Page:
The First Three Tragedies
A quick note on the first three tragedies of the British vote to leave the EU. I wrote this on Facebook in the small hours in the wake of the result and it went slightly viral so I thought I would share it here.
Firstly, it was the working classes who voted for us to leave because they were economically disregarded and it is they who will suffer the most in the short term from the dearth of jobs and investment. They have merely swapped one distant and unreachable elite for another one.
Secondly, the younger generation has lost the right to live and work in 27 other countries. We will never know the full extent of the lost opportunities, friendships, marriages and experiences we will be denied. Freedom of movement was taken away by our parents, uncles, and grandparents in a parting blow to a generation that was already drowning in the debts of our predecessors.
Thirdly and perhaps most significantly, we now live in a post-factual democracy. When the facts met the myths they were as useless as bullets bouncing off the bodies of aliens in a HG Wells novel. When Michael Gove said ‘the British people are sick of experts’ he was right. But can anybody tell me the last time a prevailing culture of anti-intellectualism has lead to anything other than bigotry.
I can understand his immediate thoughts. But it is a pity he chose to write them in the immediate "wee hours of the morning" as things were being announced, rather than give it some due consideration.
Firstly, I suspect it was a mixture of both middle and working class that voted the way they did. Well, lets be honest it was just over half of the voters.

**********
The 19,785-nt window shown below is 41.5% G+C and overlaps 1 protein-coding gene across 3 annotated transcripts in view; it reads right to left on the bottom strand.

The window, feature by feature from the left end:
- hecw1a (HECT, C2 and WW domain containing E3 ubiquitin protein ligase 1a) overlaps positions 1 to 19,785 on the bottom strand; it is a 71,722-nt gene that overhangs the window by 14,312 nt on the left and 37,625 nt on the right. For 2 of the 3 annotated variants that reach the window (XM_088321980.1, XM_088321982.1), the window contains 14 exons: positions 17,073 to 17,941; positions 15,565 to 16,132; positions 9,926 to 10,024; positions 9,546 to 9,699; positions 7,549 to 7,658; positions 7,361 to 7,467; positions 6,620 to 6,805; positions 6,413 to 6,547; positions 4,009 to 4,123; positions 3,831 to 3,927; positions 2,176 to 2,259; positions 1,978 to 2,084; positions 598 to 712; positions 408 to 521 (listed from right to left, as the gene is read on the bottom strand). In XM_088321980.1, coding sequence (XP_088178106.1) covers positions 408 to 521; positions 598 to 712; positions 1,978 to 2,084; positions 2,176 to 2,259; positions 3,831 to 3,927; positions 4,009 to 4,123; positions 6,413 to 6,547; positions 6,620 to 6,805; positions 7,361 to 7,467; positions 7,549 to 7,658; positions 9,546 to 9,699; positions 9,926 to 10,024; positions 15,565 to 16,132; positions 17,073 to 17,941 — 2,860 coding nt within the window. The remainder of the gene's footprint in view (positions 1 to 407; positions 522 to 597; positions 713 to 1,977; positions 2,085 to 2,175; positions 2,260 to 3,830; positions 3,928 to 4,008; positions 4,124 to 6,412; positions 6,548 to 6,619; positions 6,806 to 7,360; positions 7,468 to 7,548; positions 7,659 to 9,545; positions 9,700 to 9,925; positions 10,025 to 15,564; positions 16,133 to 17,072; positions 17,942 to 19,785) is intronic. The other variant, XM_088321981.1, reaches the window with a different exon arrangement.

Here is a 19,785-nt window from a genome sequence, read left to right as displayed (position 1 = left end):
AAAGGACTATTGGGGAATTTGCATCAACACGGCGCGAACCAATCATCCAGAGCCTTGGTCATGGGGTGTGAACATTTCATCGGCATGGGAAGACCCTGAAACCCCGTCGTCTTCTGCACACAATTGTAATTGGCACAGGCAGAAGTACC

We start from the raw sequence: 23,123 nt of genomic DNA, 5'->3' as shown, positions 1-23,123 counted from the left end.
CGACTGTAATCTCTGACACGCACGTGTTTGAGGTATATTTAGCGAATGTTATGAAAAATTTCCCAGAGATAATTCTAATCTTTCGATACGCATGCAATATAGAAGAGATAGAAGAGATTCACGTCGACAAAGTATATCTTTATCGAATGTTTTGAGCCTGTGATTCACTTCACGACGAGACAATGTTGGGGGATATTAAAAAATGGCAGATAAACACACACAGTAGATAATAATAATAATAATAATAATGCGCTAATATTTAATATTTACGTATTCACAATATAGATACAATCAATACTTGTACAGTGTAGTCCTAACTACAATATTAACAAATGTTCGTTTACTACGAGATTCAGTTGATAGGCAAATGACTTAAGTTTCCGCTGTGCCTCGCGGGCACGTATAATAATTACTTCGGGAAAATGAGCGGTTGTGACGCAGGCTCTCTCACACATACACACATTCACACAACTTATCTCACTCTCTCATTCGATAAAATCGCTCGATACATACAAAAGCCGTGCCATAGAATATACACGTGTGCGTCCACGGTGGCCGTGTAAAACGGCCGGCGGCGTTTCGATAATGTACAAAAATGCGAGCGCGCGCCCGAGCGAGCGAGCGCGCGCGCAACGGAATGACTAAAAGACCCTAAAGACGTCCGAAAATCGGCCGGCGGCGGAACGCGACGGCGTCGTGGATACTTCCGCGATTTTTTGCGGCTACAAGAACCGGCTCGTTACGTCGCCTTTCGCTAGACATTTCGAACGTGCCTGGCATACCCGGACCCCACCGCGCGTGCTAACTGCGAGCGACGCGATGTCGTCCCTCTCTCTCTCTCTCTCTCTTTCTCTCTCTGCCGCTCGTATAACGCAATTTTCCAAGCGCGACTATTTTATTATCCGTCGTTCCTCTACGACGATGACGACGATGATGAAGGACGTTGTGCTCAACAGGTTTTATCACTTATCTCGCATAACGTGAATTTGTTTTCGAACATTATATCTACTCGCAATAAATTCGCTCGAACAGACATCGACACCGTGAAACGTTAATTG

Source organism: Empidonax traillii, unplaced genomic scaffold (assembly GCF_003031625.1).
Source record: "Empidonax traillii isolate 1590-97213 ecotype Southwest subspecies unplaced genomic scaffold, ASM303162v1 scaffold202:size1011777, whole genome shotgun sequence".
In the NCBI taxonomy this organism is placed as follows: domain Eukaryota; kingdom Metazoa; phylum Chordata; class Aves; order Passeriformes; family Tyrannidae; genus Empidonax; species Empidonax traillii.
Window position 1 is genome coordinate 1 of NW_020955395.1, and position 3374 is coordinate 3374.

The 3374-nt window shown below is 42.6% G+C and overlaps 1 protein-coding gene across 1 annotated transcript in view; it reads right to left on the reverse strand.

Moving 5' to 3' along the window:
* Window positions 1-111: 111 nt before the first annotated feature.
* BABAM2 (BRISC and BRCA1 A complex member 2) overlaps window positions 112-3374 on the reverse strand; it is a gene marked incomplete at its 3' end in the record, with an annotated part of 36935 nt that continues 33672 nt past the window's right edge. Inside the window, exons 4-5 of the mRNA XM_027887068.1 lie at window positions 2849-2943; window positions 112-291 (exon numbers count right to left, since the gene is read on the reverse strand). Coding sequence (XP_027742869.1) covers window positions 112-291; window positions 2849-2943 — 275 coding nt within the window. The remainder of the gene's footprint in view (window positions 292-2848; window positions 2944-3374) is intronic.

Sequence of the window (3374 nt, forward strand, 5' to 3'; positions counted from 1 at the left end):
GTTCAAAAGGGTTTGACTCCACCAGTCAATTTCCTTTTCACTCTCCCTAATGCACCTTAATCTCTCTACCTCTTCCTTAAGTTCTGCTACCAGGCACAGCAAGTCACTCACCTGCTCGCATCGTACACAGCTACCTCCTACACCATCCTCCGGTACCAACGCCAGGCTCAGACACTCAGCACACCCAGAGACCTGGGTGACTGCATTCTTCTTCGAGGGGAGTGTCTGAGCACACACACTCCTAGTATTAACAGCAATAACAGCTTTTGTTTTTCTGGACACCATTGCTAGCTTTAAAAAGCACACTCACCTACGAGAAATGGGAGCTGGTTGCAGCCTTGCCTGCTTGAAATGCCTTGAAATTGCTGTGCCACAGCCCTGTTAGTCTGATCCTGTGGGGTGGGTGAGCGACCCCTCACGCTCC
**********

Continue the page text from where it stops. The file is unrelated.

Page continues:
Secondly, the right to live and work in 27 other countries? I'm quite sure if he has something of value to contribute he would be made quite welcome in many of those countries. He may just have to apply first for permission. If he is worried about his holidays, again I am quite sure there will be no problem there, provided he has a current passport. Employment and leisure travel was never a problem before the EU and I am quite sure it will continue.
Thirdly? I've got news for him. He has been living in a post factual "democracy" all of his young life. Well, it all depends on whether you can agree that the EU is democratic or not I guess.
He is obviously a good writer and very intelligent. His other essay on the growing popularity of destructive ideas was also quite interesting. It is however a little puzzling why he is not taking his own suggestion as per his closing comments:-
"Our aim should be to see the world as Camus would see it, a planet ruled by chance, indifference and the petty prejudices of an imperfect species. Like Sisyphus, taking ownership of his repetitive plight, we all have the ability to take pride in the world as it is and not just the worlds we wish we could live in".